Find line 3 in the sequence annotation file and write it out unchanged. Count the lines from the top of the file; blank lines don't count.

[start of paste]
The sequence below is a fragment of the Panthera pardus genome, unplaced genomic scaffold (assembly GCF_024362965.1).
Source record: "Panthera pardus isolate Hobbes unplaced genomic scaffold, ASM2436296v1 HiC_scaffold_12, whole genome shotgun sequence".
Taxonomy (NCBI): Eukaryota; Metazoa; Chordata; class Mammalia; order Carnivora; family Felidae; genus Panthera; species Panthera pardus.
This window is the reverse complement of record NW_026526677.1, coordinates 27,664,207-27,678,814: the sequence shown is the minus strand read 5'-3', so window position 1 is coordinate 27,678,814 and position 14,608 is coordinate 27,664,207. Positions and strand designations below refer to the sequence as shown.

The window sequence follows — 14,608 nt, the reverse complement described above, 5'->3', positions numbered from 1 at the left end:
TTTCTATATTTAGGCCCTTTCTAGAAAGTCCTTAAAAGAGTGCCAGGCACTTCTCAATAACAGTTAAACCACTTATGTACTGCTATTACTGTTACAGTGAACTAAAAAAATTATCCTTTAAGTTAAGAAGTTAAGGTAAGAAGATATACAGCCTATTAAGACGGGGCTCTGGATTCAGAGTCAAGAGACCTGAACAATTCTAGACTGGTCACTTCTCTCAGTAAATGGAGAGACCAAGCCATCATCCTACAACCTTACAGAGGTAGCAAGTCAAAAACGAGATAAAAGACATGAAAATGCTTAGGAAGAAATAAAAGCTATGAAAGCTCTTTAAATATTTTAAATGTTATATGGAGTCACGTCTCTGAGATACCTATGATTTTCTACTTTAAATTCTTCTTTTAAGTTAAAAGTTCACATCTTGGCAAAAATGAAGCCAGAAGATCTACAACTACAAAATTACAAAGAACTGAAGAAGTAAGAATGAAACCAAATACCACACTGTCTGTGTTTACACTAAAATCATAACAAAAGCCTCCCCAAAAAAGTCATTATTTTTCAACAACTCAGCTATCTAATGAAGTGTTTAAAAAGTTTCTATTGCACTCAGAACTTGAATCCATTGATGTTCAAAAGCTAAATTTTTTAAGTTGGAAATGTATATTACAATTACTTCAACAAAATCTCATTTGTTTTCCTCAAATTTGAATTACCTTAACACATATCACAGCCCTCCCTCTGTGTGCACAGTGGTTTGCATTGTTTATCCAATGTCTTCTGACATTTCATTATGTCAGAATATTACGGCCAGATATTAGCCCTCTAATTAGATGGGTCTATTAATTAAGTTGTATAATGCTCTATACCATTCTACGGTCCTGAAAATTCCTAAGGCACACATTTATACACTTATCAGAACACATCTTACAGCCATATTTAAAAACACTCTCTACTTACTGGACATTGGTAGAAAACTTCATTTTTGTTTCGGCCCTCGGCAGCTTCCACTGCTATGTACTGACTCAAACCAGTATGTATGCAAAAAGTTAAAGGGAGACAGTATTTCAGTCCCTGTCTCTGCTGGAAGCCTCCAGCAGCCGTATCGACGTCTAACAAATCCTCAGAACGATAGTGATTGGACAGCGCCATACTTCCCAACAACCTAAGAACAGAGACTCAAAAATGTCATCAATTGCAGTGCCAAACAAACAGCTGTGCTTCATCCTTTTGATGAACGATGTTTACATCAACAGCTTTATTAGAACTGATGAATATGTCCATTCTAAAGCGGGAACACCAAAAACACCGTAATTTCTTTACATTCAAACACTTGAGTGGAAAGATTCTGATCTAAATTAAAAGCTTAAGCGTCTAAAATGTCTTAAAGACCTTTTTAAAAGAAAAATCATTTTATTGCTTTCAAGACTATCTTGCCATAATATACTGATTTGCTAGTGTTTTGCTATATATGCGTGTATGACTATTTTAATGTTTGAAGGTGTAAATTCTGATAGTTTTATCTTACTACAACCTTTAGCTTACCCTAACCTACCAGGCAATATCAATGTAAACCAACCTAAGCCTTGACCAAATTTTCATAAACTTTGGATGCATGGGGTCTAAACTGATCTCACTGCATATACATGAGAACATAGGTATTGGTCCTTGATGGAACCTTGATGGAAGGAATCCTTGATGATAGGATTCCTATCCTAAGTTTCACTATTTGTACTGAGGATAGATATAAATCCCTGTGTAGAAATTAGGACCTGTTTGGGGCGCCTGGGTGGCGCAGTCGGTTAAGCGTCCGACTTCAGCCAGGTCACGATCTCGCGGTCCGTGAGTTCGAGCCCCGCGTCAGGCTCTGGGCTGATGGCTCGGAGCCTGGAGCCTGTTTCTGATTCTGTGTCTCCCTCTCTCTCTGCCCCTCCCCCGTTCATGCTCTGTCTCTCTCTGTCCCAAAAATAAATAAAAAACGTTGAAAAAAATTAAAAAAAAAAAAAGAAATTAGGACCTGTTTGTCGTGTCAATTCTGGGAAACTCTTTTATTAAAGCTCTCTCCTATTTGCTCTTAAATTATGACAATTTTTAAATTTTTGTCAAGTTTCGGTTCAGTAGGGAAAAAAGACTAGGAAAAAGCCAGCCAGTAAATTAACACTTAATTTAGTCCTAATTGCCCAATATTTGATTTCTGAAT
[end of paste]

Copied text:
Taxonomy (NCBI): Eukaryota; Metazoa; Chordata; class Mammalia; order Carnivora; family Felidae; genus Panthera; species Panthera pardus.